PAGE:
We meet again! First of all – let me say, I’m absolutely stoked that you decided to continue following montifresh and read my next post. Let’s get goin!
My previous post touched on four ways how to make “The Big Move” run as smoothly and accessibly as possible. But let’s be real – the best and least stressful way to make this next chapter start off smooth, is having a few saved pennies in the bottom of our piggy banks.
SO – How TF do we start saving money NOW?
I’ve done some yummy research and have found some fantastic ideas that we NEED to start applying to our lives, like.. yesterday!
(I stumbled upon another wordpress blog (theyounghopeful) that writes a “a girls’s guide to thriving in college.” Hot damn! I wish I would have stumbled upon their posts three years ago. The specific post that I will be quoting is “The College Student’s Guide to Saving Money,” and while some of the tips would have been helpful to know as a freshmen, a couple of them can still be useful for graduating seniors.)
I have highlighted two of the tips that I found to be most helpful –
1.Commit to a savings schedule.
- Save 10 dollars every paycheck.
- Keep every $5 bill you come across and stash it in your piggy bank. Every month, you can record how much you saved and then try to match that or do better next month (but do not buy stuff just to get a $5 bill as change, cheaters!)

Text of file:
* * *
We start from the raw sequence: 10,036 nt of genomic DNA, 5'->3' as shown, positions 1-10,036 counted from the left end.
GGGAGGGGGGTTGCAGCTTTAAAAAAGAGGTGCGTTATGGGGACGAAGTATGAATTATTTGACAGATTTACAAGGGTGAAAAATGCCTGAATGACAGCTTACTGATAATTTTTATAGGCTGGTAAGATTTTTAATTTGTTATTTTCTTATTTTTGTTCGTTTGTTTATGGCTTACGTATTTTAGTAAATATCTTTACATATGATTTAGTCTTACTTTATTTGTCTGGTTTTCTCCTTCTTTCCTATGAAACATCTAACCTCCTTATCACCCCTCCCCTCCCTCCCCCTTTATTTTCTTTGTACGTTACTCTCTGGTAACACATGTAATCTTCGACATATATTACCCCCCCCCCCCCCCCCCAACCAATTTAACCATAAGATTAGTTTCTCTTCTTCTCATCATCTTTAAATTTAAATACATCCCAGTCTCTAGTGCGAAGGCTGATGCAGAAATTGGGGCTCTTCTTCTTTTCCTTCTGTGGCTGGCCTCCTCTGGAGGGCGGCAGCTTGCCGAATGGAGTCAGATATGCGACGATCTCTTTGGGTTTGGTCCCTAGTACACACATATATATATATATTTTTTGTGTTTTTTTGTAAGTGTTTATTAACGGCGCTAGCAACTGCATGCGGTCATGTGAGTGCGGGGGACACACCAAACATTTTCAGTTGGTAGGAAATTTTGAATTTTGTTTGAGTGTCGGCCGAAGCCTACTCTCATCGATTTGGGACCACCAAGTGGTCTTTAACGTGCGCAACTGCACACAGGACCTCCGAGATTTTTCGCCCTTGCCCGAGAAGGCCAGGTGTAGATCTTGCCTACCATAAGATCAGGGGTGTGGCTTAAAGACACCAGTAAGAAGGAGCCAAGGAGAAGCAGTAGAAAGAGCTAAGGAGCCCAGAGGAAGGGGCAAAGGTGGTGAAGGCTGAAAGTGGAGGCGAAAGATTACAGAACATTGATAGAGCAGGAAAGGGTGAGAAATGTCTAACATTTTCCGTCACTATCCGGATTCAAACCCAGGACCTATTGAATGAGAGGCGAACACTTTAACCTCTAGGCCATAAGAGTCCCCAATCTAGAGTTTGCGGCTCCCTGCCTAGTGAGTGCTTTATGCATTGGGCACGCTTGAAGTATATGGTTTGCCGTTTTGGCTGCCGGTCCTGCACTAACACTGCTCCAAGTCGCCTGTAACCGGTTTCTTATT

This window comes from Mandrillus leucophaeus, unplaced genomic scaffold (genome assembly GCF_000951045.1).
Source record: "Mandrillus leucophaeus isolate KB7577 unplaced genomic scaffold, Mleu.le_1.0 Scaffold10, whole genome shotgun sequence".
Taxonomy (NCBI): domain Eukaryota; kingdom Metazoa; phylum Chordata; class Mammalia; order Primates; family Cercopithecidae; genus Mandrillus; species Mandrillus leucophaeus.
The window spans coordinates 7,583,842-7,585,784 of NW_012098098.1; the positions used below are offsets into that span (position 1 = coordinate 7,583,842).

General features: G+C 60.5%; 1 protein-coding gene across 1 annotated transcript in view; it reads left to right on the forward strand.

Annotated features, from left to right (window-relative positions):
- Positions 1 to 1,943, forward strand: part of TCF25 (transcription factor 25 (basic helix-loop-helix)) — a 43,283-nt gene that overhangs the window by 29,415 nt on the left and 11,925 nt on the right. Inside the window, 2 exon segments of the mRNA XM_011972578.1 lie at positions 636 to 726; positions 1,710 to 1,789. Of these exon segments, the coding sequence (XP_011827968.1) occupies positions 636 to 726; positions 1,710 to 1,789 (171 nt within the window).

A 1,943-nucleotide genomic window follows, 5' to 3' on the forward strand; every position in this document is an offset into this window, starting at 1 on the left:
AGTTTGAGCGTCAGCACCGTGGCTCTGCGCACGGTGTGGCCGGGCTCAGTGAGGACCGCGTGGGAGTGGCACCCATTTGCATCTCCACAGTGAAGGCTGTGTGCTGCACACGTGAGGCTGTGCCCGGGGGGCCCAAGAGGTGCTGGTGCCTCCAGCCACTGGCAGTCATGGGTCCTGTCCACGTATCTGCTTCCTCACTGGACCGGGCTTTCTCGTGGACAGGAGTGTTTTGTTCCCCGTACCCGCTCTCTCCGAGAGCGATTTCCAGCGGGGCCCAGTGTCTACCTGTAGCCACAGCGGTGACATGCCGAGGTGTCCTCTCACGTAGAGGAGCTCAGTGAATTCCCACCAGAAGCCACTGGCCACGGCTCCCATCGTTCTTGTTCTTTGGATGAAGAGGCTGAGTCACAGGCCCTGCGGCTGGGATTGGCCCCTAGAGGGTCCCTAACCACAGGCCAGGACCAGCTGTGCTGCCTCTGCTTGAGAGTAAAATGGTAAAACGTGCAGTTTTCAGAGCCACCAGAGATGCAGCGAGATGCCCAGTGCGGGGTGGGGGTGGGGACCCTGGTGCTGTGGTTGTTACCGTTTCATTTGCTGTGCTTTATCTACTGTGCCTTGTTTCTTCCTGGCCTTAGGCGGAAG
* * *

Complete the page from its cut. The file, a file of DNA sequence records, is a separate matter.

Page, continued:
- Save an extra dollar every week. This one requires a lot more self-discipline. Essentially what you are doing is setting a certain time period—say, 5 months. For every week, you will add an additional dollar to your piggy bank. So the first week, you will donate 1 dollar, the 2nd, 2 dollars, 30th 30 dollars, and so on until you reach your 5 months, and then you start over. If you REALLY want to save money, keep this up for an entire year!
2. Institute a “no buy week” once a month.
This is obviously going to be easier for some than others, BUT try choosing 7 days out of the month when you keep that debit card and extra cash hidden away in your top drawer. No groceries, no eating out, no coffee shops, no alcohol or partying, even as far as no uber rides. You’ll be surprised with how often you’re throwing $3 here and $9 there on meaningless items that you don’t actually need to be spending $ on.
3. Make a budget!
I find this tip to be most important. Jennifer Edwards, a professor at Point Park whom teaches an entrepreneurship for the arts course, provided our class with a Skype meeting with professional dancer, Amy Smith. Smith is a founder and co-director of Headlong Dance Theater, a Philadelphia-based contemporary dance company. She provided us with a budget sheet that allows one to calculate how much their time is worth.
VALUING YOUR TIME
Determine the cost of your life for a year. What do you need to earn to live without financial panic?
Monthly rent _________ x 12 ________
Internet __________ x 12 _________
Cell phone _________ x 12 ________
Liquor, going out, etc. ________ x 12 __________
Artistic research ________ x 12 __________
Student loan debt _______ x 12 ________
Utilities __________ x 12 _________
Car/transport __________ x 12 _________